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FAQ - Data Users

Frequently Asked Questions for Data Users

Important Notification for Survey Years 2011 and Beyond

Starting in 2011 BRFSS estimates can no longer be directly compared to estimates from previous years, causing a break in the trend line. All years going forward from 2011 can be compared to one another. New methodological changes of adding cell phone sampling and using a larger number of socio-demographics to weight the data greatly improves the accuracy, coverage, validity, and representativeness of BRFSS data, however it prevents comparisons to data using the prior survey methodology. For more information on these changes, please visit the CDC website.

1. What is the Behavioral Risk Factor Surveillance System (BRFSS)?
2. How is the BRFSS conducted?
3. How are BRFSS data weighted? And what post-stratification variables are used when weighting BRFSS data?
4. Who is interviewed?
5. What type of information does the BRFSS collect?
6. Is the information collected from each individual made public?
7. How are BRFSS data collected?
8. What are the components of the BRFSS questionnaire?
9. What is done with the information collected?
10. How are new questions added to the BRFSS questionnaire?
11. If a local organization or agency wants to include questions on the BRFSS, how is this done?
12. Where can I find out more about BRFSS and the ways its data are used?
13. If I have questions about BRFSS, is there someone I may contact?


1. What is the Behavioral Risk Factor Surveillance System (BRFSS)?
The BRFSS is a state-based system of telephone surveys conducted in collaboration with the Centers for Disease Control and Prevention (CDC) that gathers information about health, health risk behaviors, preventive practices, and health care access from adults aged 18 and older.

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2. How is the BRFSS conducted?
The BRFSS is a cross-sectional, continually ongoing random digit dialed (RDD) telephone survey conducted by states, with technical and methodological assistance provided by the CDC. Every year, states conduct monthly telephone surveys using a questionnaire developed collaboratively by states and the CDC. Monthly data are aggregated for each state and sent to CDC for weighting. The datasets are returned to the states at the end of each year for further data analyses.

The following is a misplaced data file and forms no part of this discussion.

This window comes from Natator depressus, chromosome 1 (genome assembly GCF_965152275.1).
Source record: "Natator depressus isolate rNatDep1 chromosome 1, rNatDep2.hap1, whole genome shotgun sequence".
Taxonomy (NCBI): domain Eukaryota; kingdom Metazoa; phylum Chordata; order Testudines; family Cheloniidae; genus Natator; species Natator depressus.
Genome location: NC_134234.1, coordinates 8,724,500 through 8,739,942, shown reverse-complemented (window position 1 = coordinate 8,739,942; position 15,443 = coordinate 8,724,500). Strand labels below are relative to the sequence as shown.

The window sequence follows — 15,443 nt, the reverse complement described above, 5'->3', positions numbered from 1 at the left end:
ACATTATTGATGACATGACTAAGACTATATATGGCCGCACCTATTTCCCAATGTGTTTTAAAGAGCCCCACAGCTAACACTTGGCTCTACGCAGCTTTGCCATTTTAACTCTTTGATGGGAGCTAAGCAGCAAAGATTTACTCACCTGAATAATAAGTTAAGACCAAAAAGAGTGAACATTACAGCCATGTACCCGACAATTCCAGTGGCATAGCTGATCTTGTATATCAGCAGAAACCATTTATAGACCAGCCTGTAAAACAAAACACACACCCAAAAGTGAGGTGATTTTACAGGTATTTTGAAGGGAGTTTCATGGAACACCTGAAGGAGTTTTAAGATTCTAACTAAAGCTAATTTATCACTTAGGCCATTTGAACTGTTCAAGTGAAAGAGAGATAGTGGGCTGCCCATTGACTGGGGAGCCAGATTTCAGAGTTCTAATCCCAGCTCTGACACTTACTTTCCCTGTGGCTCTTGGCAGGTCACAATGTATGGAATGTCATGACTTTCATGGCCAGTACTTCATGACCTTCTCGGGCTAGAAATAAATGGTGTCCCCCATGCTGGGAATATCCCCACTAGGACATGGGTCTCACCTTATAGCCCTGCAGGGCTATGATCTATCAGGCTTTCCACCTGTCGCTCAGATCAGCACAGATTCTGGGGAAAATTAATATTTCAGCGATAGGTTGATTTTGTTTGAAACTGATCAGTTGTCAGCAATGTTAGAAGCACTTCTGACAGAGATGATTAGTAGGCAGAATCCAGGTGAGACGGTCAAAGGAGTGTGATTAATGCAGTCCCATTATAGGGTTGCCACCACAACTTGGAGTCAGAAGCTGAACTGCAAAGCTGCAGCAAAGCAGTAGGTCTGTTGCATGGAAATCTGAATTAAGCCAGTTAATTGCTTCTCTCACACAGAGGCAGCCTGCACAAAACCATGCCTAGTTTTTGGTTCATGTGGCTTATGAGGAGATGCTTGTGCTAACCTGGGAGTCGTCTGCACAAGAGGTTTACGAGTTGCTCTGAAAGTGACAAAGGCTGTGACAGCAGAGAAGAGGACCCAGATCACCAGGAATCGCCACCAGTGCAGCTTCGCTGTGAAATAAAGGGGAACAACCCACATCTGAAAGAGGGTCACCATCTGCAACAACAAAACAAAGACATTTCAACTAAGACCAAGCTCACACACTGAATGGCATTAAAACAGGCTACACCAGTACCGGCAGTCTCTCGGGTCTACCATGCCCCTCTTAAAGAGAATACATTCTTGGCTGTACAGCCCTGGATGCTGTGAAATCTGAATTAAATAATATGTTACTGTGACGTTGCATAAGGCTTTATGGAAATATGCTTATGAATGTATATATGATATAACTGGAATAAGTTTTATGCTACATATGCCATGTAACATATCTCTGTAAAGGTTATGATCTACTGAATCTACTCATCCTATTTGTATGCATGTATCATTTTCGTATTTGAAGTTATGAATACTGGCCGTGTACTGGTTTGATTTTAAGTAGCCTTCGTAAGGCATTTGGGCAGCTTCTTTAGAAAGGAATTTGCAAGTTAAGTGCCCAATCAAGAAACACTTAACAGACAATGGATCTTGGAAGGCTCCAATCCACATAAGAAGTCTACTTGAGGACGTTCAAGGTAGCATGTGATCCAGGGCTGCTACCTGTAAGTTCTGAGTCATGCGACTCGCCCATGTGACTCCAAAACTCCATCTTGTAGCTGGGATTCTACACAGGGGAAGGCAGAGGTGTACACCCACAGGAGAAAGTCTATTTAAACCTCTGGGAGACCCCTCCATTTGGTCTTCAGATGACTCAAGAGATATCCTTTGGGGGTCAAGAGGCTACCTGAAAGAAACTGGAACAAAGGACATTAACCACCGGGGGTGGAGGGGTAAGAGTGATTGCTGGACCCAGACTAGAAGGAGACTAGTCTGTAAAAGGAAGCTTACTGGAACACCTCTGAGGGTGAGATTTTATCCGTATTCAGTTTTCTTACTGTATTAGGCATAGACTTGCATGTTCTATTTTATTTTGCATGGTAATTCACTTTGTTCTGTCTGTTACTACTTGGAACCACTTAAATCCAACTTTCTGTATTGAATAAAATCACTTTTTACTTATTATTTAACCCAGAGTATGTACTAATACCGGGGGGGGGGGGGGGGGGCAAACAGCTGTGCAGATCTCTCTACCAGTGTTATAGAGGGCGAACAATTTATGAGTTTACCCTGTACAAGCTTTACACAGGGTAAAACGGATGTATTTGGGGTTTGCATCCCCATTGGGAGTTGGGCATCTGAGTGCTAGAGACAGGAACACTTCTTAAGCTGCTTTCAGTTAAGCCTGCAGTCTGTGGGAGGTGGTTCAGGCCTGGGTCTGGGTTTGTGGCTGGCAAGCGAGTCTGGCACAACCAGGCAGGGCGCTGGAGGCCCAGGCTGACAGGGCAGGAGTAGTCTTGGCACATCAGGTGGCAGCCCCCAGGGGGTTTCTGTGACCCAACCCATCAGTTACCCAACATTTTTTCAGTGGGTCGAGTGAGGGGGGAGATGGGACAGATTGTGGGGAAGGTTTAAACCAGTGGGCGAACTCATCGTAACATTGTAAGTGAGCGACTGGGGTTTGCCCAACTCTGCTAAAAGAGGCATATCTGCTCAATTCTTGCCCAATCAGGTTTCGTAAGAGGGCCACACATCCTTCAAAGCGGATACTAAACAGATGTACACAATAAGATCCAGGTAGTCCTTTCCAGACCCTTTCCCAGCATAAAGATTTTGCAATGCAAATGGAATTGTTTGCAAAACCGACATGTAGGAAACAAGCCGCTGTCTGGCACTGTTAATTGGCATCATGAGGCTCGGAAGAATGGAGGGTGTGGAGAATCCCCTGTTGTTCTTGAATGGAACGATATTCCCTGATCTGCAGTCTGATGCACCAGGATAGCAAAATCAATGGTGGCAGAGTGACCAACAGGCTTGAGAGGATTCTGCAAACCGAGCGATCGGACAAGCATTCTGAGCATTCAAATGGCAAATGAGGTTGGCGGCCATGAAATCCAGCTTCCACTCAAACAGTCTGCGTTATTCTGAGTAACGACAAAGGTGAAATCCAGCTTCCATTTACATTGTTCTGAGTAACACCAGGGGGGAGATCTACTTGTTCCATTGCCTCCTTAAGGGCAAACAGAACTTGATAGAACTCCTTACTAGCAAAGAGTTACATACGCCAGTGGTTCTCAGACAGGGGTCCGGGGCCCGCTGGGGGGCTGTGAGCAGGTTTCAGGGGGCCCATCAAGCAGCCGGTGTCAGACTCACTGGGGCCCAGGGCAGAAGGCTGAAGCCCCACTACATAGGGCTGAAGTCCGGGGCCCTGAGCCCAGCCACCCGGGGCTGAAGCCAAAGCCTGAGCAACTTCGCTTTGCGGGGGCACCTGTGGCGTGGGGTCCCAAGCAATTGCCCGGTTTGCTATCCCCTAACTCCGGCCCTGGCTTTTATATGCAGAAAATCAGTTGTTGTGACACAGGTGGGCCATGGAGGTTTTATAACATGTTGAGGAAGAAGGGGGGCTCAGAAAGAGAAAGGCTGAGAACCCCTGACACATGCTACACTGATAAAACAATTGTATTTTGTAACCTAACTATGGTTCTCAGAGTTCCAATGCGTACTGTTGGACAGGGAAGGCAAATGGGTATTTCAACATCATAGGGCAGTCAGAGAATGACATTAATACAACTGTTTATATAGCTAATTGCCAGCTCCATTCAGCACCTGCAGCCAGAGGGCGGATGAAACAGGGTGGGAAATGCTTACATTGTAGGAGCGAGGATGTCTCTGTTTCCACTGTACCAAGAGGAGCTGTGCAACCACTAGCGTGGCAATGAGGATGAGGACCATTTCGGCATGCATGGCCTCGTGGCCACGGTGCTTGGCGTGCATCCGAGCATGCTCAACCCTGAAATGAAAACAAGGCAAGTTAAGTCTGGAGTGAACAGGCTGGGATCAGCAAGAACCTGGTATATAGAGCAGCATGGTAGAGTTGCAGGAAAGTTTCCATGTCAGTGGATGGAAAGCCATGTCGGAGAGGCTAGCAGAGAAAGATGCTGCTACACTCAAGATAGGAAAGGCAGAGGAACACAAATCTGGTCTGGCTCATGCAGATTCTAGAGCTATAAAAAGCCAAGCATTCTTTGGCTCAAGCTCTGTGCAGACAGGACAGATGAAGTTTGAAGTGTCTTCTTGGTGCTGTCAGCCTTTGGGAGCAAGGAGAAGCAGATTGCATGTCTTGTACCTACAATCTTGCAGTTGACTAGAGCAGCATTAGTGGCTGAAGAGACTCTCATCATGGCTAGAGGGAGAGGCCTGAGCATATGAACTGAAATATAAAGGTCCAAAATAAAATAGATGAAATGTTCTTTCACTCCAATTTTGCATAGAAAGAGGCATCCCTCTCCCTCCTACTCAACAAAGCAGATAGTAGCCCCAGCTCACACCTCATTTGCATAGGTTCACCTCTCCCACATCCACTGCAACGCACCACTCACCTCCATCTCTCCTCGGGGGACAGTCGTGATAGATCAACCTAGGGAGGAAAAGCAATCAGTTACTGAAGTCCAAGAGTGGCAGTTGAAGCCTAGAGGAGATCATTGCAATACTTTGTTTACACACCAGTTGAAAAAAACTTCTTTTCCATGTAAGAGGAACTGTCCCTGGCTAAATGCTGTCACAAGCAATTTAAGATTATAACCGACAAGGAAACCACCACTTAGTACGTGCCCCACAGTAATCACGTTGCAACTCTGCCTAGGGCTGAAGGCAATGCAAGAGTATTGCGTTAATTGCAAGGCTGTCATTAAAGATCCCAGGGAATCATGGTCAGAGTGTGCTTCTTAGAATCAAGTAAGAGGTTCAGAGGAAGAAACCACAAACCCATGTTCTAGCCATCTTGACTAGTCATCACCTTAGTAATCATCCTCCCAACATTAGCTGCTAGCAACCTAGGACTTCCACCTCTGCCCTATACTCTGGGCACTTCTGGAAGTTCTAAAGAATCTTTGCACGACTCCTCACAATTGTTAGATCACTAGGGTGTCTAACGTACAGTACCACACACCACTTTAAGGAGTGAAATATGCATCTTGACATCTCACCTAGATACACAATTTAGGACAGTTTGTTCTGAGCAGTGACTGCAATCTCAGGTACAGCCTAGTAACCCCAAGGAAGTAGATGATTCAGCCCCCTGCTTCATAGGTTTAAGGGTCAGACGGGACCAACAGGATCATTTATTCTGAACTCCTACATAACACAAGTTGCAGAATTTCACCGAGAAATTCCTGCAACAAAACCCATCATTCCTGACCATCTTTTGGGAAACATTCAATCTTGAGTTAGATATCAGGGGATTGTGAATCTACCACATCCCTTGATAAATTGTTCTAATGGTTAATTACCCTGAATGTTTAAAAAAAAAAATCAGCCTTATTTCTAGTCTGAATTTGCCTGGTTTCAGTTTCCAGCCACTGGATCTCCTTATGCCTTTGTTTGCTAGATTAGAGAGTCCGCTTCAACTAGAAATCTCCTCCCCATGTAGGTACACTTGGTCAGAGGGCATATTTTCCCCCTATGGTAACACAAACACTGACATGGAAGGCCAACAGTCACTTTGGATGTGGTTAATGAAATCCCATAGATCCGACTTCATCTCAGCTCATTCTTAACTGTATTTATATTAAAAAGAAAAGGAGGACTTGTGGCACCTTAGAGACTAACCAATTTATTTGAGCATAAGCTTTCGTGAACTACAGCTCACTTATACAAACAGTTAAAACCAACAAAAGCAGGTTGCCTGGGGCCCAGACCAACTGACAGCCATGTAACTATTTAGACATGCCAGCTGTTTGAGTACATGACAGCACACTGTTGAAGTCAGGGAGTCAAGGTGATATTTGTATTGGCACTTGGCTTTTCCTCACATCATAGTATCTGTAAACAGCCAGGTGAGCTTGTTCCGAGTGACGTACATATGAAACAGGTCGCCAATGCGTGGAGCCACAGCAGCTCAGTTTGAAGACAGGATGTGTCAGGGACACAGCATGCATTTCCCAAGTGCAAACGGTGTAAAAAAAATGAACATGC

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3. How are BRFSS data weighted? And what post-stratification variables are used when weighting BRFSS data?
BRFSS data are first weighted for the probability of selection of a telephone number, the number of adults in a household, and the number of telephones in a household. Then post-stratification adjustments are made to account for non-response and non-coverage (households without telephones). For the 2010 dataset and prior surveys post-stratification was based on only age, sex, and region of residence. Beginning with the 2011 dataset, a raking (or iterative proportional fitting) procedure is used for post-stratification adjustment. The use of raking procedures allows post-stratification adjustment to be based on twelve demographic dimensions rather than only three. For a complete explanation of raking procedures see the 2011 Montana Fact[or]s report, "Changing BRFSS Protocols: Transition to Raking Weights and Incorporation of Cell Phone Sampling."

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4. Who is interviewed?
Adults 18 years or older who live in a private residence or a college housing unit are asked to take part in the survey. Only one adult per household is randomly selected to be interviewed once the telephone number is verified as a private working phone number. Cell phone numbers are also sampled allowing adults who receive at least 90% of their calls on their cell phone to be included in the sample. Participants are not compensated.

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5. What type of information does the BRFSS collect?